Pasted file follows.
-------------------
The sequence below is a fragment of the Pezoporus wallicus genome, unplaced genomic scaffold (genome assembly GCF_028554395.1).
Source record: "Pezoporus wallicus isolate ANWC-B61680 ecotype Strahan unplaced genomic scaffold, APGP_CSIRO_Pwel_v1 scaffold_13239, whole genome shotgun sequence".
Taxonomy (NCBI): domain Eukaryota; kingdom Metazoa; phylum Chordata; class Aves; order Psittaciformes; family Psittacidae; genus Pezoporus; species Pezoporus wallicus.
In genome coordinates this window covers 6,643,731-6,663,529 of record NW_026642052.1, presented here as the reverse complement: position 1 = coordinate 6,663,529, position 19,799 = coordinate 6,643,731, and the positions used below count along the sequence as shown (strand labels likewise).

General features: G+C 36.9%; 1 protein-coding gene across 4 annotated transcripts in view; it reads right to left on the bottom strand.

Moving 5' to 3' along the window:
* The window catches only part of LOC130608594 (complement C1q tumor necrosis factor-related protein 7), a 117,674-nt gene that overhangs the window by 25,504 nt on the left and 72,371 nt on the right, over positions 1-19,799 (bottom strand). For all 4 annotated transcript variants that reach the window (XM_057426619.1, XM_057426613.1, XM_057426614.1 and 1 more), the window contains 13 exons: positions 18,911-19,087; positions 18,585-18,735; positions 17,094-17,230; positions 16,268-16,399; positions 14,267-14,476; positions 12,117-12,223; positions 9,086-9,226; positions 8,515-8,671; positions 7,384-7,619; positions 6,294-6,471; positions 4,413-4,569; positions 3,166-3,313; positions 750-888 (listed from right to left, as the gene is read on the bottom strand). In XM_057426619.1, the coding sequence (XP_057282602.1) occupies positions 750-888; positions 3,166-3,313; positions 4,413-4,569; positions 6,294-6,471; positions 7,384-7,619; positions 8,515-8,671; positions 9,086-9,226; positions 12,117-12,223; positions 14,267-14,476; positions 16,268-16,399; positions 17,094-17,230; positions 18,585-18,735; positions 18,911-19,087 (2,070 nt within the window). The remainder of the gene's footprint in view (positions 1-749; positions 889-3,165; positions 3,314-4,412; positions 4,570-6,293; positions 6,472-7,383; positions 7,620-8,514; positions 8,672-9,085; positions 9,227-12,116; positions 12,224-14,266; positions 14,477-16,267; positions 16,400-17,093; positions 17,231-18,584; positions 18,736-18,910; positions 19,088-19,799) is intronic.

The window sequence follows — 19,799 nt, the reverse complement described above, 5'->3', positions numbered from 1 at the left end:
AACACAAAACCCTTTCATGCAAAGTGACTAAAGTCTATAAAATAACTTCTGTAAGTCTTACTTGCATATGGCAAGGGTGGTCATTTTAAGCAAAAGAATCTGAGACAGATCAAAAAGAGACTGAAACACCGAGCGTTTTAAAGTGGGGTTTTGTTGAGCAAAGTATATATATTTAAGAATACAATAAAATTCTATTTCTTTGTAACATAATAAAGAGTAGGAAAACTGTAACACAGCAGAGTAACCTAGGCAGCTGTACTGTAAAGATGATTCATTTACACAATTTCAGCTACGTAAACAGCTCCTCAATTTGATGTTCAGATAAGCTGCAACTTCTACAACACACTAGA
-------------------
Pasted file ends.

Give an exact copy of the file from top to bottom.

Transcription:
The sequence below is a fragment of the Pezoporus wallicus genome, unplaced genomic scaffold (genome assembly GCF_028554395.1).
Source record: "Pezoporus wallicus isolate ANWC-B61680 ecotype Strahan unplaced genomic scaffold, APGP_CSIRO_Pwel_v1 scaffold_13239, whole genome shotgun sequence".
Taxonomy (NCBI): domain Eukaryota; kingdom Metazoa; phylum Chordata; class Aves; order Psittaciformes; family Psittacidae; genus Pezoporus; species Pezoporus wallicus.
In genome coordinates this window covers 6,643,731-6,663,529 of record NW_026642052.1, presented here as the reverse complement: position 1 = coordinate 6,663,529, position 19,799 = coordinate 6,643,731, and the positions used below count along the sequence as shown (strand labels likewise).

General features: G+C 36.9%; 1 protein-coding gene across 4 annotated transcripts in view; it reads right to left on the bottom strand.

Moving 5' to 3' along the window:
* The window catches only part of LOC130608594 (complement C1q tumor necrosis factor-related protein 7), a 117,674-nt gene that overhangs the window by 25,504 nt on the left and 72,371 nt on the right, over positions 1-19,799 (bottom strand). For all 4 annotated transcript variants that reach the window (XM_057426619.1, XM_057426613.1, XM_057426614.1 and 1 more), the window contains 13 exons: positions 18,911-19,087; positions 18,585-18,735; positions 17,094-17,230; positions 16,268-16,399; positions 14,267-14,476; positions 12,117-12,223; positions 9,086-9,226; positions 8,515-8,671; positions 7,384-7,619; positions 6,294-6,471; positions 4,413-4,569; positions 3,166-3,313; positions 750-888 (listed from right to left, as the gene is read on the bottom strand). In XM_057426619.1, the coding sequence (XP_057282602.1) occupies positions 750-888; positions 3,166-3,313; positions 4,413-4,569; positions 6,294-6,471; positions 7,384-7,619; positions 8,515-8,671; positions 9,086-9,226; positions 12,117-12,223; positions 14,267-14,476; positions 16,268-16,399; positions 17,094-17,230; positions 18,585-18,735; positions 18,911-19,087 (2,070 nt within the window). The remainder of the gene's footprint in view (positions 1-749; positions 889-3,165; positions 3,314-4,412; positions 4,570-6,293; positions 6,472-7,383; positions 7,620-8,514; positions 8,672-9,085; positions 9,227-12,116; positions 12,224-14,266; positions 14,477-16,267; positions 16,400-17,093; positions 17,231-18,584; positions 18,736-18,910; positions 19,088-19,799) is intronic.

The window sequence follows — 19,799 nt, the reverse complement described above, 5'->3', positions numbered from 1 at the left end:
AACACAAAACCCTTTCATGCAAAGTGACTAAAGTCTATAAAATAACTTCTGTAAGTCTTACTTGCATATGGCAAGGGTGGTCATTTTAAGCAAAAGAATCTGAGACAGATCAAAAAGAGACTGAAACACCGAGCGTTTTAAAGTGGGGTTTTGTTGAGCAAAGTATATATATTTAAGAATACAATAAAATTCTATTTCTTTGTAACATAATAAAGAGTAGGAAAACTGTAACACAGCAGAGTAACCTAGGCAGCTGTACTGTAAAGATGATTCATTTACACAATTTCAGCTACGTAAACAGCTCCTCAATTTGATGTTCAGATAAGCTGCAACTTCTACAACACACTAGA